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Posted by ESPN.com's Adam Rittenberg
The spring practice primer continues today with five newcomers to watch as Big Ten teams return to the field next month.
All five of these men could play critical roles come September.
Michigan quarterback Tate Forcier -- The true freshman from San Diego, who enrolled early, is considered the frontrunner for the starting job after incumbent Steven Threet transferred earlier this month. Forcier boasts the skill set to run Rich Rodriguez's spread offense. If he catches on quickly this spring, he'll likely be the man to beat when fellow freshman Denard Robinson arrives in the summer.
Michigan State quarterback Keith Nichol -- Nichol sat out last season after transferring from Oklahoma and will begin competing this spring for the starting job alongside Kirk Cousins. The 6-foot-2, 205-pound Nichol ran Michigan State's scout team last year and fits the Drew Stanton-like mold as an adept runner as well as a passer. Cousins enters the spring with a slight edge after backing up Brian Hoyer last year, but Nichol isn't too far behind.
Ohio State guard Justin Boren -- He's hardly a newcomer to the Big Ten, but the news-making transfer from Michigan hits the practice field this spring seeking a starting job. The 6-3, 320-pound Boren, who started all 13 games for Michigan in 2007, may very well emerge as Ohio State's best offensive lineman this spring. He could cement himself as a starter on a line that underperformed last fall.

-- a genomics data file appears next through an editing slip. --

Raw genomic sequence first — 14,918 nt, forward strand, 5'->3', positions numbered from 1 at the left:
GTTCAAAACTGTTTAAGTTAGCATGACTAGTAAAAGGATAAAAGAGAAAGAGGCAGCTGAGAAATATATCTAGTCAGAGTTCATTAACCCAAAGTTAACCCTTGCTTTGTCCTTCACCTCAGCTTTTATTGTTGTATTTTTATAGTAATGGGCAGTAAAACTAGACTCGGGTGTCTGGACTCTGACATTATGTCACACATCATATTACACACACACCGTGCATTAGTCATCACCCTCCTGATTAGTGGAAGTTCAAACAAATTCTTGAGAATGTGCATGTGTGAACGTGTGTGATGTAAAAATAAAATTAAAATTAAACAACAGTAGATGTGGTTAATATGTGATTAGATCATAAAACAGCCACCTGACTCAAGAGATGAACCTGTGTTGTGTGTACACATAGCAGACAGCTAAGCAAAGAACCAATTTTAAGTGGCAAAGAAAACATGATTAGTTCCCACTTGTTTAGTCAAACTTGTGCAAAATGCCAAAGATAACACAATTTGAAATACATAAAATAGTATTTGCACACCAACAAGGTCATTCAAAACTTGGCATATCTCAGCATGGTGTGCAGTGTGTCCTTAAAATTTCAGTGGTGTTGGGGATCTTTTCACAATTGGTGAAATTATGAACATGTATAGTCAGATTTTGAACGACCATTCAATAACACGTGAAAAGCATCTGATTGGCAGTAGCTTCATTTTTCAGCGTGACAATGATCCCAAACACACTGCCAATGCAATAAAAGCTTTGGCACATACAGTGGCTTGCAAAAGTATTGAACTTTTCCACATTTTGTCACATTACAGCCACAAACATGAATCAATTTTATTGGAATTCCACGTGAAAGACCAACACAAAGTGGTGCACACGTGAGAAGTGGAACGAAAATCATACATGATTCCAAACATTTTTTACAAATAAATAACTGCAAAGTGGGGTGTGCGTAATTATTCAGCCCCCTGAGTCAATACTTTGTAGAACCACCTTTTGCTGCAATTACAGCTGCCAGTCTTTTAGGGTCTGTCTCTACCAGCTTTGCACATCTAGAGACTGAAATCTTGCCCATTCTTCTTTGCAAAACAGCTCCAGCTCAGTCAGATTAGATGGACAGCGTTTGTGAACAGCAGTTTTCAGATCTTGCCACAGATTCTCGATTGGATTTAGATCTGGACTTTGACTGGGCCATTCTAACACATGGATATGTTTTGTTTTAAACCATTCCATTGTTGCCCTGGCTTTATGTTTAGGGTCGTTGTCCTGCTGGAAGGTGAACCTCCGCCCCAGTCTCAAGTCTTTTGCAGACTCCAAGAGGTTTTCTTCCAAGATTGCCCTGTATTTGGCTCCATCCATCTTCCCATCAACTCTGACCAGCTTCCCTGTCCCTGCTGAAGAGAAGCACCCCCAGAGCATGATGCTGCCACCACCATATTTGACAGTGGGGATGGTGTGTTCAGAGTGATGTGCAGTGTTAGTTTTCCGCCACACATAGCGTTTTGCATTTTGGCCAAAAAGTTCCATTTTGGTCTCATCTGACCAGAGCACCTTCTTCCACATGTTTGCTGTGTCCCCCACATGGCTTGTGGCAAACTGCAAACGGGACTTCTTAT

Wisconsin quarterback Curt Phillips -- A heralded recruit from Tennessee, Phillips joins a wide-open competition under center after redshirting last season. Named Wisconsin's offensive scout team player of the year in 2008, the strong-armed Phillips could be the long-term answer at quarterback that the Badgers sorely need. He'll compete alongside incumbent Dustin Sherer, Scott Tolzien, James Stallons and true freshman Jon Budmayr, another key newcomer.
Minnesota tackle Jeff Wills -- As the Gophers resurrect the power run game this spring, Wills should play a key role on a line that struggled for much of last season. Coming from the same junior college that produced Bryant McKinnie, Wills has excellent size (6-7, 350) and will compete for a starting position right away. "He may be one of the biggest humans I've ever been around," head coach Tim Brewster said of Wills.